Date of Graduation


Document Type

Thesis (MS)

Program Affiliation

Biomedical Sciences

Degree Name

Masters of Science (MS)

Advisor/Committee Chair

Steven A. Curley, MD

Committee Member

Gary E. Gallick, PhD

Committee Member

Anil Sood, MD

Committee Member

Sunil Krishnan, MD

Committee Member

Lon J. Wilson, PhD


Gemcitabine is a potent nucleoside analogue against solid tumors however drug resistance rapidly emerges. Removal of gemcitabine incorporated in the DNA by repair mechanisms could potentially contribute to resistance in chemo-refractory solid tumors. In this study, we evaluated homologous recombination repair of gemcitabine-stalled replication forks as a potential mechanism contributing to resistance. We also studied the effect of hyperthermia on homologous recombination pathway to explain the previously reported synergy between gemcitabine and hyperthermia. We found that hyperthermia degrades and inhibits localization of Mre11 to gemcitabine-stalled replication forks. Furthermore, gemcitabine-treated cells that were also treated with hyperthermia demonstrate a prolonged passage through late S/ G2 phase of cell cycle in comparison to cells treated with gemcitabine alone. This coincides with inhibition of resolution of γH2AX foci. Our findings also demonstrate that thermal sensitization of human hepatocellular carcinoma cell lines to gemcitabine is mediated through an Mre11-dependent homologous recombination repair pathway. Combination of non-invasive radiofrequency field-induced hyperthermia and gemcitabine was superior to either therapy alone (p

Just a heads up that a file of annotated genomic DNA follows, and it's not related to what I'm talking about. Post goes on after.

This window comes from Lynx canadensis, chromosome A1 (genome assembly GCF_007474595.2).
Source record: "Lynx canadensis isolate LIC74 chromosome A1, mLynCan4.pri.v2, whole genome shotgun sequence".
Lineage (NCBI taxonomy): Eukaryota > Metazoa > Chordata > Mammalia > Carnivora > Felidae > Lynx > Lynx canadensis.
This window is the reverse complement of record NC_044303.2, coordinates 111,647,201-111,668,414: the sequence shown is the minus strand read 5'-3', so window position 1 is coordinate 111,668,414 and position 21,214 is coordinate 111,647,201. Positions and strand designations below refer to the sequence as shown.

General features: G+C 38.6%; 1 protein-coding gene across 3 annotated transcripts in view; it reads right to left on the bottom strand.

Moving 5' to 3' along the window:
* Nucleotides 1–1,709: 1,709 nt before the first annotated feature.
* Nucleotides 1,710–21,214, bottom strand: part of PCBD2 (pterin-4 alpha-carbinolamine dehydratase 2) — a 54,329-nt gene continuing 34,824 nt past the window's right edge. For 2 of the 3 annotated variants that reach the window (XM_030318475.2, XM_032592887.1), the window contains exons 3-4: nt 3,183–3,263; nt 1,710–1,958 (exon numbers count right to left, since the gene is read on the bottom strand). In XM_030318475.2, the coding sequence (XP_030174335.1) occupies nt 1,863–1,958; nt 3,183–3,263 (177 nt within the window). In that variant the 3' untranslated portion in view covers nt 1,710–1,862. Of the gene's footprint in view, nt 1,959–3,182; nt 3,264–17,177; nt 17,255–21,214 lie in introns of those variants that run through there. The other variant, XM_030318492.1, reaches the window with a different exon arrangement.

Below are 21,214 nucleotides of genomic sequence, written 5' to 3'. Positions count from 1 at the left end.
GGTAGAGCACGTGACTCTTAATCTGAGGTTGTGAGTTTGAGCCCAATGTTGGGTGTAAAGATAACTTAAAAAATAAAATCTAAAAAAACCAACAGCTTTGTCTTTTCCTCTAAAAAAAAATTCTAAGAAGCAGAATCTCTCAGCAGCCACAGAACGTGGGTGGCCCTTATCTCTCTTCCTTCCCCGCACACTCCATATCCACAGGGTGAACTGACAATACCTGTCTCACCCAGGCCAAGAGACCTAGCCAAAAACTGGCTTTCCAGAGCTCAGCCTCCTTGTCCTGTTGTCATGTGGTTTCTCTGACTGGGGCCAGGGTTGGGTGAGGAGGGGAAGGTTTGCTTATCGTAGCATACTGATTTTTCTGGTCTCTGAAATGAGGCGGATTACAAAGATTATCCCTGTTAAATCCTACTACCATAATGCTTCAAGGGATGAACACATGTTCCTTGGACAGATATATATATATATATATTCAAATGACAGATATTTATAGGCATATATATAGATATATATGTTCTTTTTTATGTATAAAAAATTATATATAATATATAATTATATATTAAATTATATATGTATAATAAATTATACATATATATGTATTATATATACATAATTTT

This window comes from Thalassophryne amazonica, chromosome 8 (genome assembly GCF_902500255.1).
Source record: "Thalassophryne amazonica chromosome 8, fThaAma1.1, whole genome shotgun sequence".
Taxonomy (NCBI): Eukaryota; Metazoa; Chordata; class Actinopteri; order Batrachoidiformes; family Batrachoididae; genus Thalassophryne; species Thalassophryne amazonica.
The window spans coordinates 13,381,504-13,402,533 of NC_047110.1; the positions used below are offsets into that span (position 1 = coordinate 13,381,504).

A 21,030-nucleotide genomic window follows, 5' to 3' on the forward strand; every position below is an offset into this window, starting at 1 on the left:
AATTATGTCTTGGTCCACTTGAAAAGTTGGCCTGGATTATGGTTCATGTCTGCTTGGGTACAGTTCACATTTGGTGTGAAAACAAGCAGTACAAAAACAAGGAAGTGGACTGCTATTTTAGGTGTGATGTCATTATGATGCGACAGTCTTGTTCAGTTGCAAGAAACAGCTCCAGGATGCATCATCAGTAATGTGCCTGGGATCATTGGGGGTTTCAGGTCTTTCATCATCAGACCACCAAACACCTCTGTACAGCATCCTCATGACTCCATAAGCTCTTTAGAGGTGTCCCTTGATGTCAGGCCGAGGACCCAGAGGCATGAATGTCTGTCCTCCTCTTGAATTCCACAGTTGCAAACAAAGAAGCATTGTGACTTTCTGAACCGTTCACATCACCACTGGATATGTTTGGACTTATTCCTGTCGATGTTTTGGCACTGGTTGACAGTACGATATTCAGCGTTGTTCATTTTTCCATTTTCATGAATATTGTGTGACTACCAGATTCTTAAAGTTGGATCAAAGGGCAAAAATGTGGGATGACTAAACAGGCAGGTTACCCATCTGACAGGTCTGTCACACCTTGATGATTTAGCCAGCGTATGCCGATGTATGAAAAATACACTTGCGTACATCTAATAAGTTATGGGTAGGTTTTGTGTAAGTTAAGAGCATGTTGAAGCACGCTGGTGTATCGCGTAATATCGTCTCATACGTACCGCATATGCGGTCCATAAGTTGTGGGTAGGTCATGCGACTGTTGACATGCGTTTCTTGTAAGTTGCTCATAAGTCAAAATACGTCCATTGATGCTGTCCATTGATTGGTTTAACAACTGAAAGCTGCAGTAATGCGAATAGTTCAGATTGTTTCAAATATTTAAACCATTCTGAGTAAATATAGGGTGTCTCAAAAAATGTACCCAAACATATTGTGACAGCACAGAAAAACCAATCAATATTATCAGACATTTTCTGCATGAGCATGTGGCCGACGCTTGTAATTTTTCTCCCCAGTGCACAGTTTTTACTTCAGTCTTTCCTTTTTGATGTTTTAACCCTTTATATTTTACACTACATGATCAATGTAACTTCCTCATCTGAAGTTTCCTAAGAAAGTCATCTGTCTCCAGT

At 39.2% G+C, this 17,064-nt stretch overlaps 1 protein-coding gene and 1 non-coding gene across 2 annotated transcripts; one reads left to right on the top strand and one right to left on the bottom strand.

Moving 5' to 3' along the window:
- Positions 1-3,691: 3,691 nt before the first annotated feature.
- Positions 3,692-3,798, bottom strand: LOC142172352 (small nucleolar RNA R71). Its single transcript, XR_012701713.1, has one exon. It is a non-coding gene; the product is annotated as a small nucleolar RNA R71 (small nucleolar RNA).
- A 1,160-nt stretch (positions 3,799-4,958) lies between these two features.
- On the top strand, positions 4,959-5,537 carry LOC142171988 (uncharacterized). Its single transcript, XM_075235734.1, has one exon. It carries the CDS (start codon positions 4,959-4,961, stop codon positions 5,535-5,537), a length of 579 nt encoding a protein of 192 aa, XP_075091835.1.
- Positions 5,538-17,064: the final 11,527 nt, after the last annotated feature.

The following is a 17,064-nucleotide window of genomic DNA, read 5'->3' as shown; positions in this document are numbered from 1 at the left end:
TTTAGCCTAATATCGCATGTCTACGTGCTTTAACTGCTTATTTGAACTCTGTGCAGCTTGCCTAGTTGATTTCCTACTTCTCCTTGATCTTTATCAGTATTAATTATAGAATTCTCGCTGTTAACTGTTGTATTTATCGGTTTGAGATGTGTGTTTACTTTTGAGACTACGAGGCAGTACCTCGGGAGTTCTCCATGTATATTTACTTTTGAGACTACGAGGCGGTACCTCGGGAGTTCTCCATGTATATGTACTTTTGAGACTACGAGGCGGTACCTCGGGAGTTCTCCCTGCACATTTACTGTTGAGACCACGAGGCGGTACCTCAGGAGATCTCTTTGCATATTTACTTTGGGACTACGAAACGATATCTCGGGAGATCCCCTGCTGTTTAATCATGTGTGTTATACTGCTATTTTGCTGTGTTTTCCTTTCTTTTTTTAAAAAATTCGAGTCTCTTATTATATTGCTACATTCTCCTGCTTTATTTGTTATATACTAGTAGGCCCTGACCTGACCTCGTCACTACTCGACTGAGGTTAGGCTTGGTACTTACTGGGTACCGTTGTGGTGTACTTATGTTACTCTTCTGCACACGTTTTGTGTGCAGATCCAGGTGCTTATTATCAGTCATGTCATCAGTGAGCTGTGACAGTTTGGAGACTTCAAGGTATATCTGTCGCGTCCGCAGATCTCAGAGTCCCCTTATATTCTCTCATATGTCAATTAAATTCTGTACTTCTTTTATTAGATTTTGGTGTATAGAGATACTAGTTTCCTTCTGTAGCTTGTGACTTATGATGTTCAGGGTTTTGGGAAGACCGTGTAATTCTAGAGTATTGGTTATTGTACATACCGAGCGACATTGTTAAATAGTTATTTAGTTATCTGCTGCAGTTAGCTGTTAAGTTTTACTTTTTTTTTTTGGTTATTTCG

gemcitabine, stalled replication fork, homologous recombination, hyperthermia, radiofrequency, hepatocellular carcinoma



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